At the time of Jesus the town of Capernaum had not been in existence for a long time. It would have had some 1,000 to 1,500 inhabitants, among whom were Romans as well as Jews. The town was not destroyed during the Jewish rebellions in 70 and 132 AD, and from the second century AD it began to develop into a site of Christian pilgrimage, despite being hit by massive earthquakes in the fourth and seventh century.
Capernaum was only abandoned around the tenth century AD, and in 1866 the British Captain Charles Wilson identified the ruins as those of Capernaum. Few places in Israel have since been excavated as thoroughly as Capernaum. A large bath house from the second or third century is one of the testimonies to the presence of Romans in the town.
The synagogue in Capernaum has always been visible above ground and was already known to Wilson. The building sits on an artificial hill, overlooking the surrounding area. However, the present synagogue of white limestone does not date from New Testament times, but from the fourth or fifth century AD, as evidenced by the coins and pottery found in it.
Yet underneath this white synagogue, the remains of an older building were found. This was probably also a synagogue, although little more is left of it than remnants of black basalt walls dating back to the first century AD or even a little earlier. Because of Luke 7:1-10 this building is also referred to as 'the Synagogue of the Centurion'. Apart from its location, little would indicate that it is indeed a synagogue. The building was quite large, 19 by 25 metres, and the walls were up to a meter thick.
In the centre of the old town, some 30 metres to the south of the synagogue and equally far from Lake Galilee, are the remains of a housing block from the first century. Originally it consisted of typical small fishing houses such as one would expect in this port. Tradition says that one of the houses in this block was the home of the apostle Peter.
This house probably dates from around the time of Jesus' birth. Originally just a simple dwelling, in the second half of the first century it was thoroughly renovated. One of the rooms became remarkably big, about 7 by 6.5 metres. Its floor and walls were rendered with thick plaster, something unique in Capernaum and thus indicating a special treatment. In this room archaeologists did not find the usual fragments of pottery, but rather remains of oil lamps.
What was it that made this house and its development special? On the plaster we find graffiti from later times, mainly in Greek but also in Aramaic, Latin and Syriac. The word 'God' is among the scrawlings. It is said that the name 'Peter' occurs twice.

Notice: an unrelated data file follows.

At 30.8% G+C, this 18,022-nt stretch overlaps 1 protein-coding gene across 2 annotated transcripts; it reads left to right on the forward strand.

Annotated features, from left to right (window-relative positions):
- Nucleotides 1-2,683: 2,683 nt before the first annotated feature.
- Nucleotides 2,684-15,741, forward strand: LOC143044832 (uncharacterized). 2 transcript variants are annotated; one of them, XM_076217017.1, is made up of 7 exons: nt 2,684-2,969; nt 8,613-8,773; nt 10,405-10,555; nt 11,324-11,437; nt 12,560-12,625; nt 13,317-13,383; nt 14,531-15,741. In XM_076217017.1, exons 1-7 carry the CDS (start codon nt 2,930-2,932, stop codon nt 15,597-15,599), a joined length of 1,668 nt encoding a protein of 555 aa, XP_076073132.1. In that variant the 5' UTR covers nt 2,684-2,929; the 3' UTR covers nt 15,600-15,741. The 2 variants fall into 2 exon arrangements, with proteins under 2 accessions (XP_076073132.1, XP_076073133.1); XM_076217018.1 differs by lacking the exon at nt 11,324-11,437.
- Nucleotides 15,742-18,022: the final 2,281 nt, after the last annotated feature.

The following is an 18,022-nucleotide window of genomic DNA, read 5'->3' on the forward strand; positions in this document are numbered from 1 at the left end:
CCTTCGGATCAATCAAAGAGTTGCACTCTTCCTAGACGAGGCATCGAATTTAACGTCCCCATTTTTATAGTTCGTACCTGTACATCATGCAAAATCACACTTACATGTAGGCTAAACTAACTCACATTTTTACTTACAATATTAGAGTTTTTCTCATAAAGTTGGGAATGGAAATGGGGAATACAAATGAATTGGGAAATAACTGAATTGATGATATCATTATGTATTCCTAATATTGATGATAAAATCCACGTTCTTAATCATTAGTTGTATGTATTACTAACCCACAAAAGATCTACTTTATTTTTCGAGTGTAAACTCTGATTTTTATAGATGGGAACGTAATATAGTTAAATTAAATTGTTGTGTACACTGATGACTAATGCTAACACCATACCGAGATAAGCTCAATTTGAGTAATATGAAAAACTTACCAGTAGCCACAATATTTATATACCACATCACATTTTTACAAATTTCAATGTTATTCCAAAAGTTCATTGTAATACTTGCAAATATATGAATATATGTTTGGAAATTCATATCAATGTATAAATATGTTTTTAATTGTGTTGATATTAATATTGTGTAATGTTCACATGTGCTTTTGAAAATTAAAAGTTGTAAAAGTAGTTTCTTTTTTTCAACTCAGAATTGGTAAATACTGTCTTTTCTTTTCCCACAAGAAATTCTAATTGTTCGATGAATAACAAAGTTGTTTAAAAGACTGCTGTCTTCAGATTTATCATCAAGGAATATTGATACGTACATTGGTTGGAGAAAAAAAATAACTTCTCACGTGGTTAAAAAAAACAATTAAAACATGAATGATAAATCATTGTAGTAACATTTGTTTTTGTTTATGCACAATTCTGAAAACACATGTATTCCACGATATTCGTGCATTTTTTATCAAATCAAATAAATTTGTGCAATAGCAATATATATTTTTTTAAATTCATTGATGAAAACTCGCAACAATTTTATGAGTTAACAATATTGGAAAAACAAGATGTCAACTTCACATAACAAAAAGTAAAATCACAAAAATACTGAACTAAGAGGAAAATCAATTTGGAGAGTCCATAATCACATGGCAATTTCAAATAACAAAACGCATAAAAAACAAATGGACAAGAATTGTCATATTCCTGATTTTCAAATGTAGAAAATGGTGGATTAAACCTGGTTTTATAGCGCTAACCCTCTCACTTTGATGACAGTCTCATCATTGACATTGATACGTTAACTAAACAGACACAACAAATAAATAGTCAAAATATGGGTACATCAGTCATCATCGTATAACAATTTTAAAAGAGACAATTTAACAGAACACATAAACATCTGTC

The fourth-century pilgrim Egeria claims that she had visited the home of Peter in Capernaum; in her travelogue she writes: "In Capernaum is the home of the Prince of the Apostles, turned into a church but with the original walls retained. Here the Lord healed a crippled man."
Archaeologists have concluded that at the time of Egeria. there was around the original house a rectangular wall of about 27 metres long and almost as wide. It seems that the simple house had been turned into a kind of church. (In Rome there are also ordinary houses beneath many of the old churches.)
Around the year 570 AD a later pilgrim reports that the 'House of Peter' had been replaced by a large church, a basilica. This claim too fits with the archaeological data, because on top of the original church there is an octagonal church built in the fifth century. Already in 614 AD, however, this building was destroyed as the Persians invaded Galilee and left a trail of devastation.
So how do we evaluate claims that we can identify the 'House of Peter'? It seems that very early on the followers of Jesus regarded this first-century building as very special. This makes it likely that there was a continuous tradition that Peter had lived here. This is in contrast to many other 'holy places' in Israel where no continuous tradition exists and which were often only identified at the time of Emperor Constantine in the fourth century.
Of course, in this case there is no scholarly proof that the tradition is correct and that this simple house, which was first converted into a church hall and then into a full-blown church, goes back to Peter himself. On the other hand, there are no convincing reasons to doubt the traditions. It is therefore entirely possible that what we do indeed have is the House of Peter.
Is this then a proof for the existence of Jesus? Maybe indirectly. Peter, this simple fisherman from Capernaum, would have remained unknown if he had not connected his life and work with that of Jesus of Nazareth, the Messiah of Israel. The fact that Christians made pilgrimage to this house is an indication that Jesus may have lived there. But beyond that, we can say no more and no less.
Rev Dr Pieter J. Lalleman teaches the Bible at Spurgeon's College; see here for his recent books.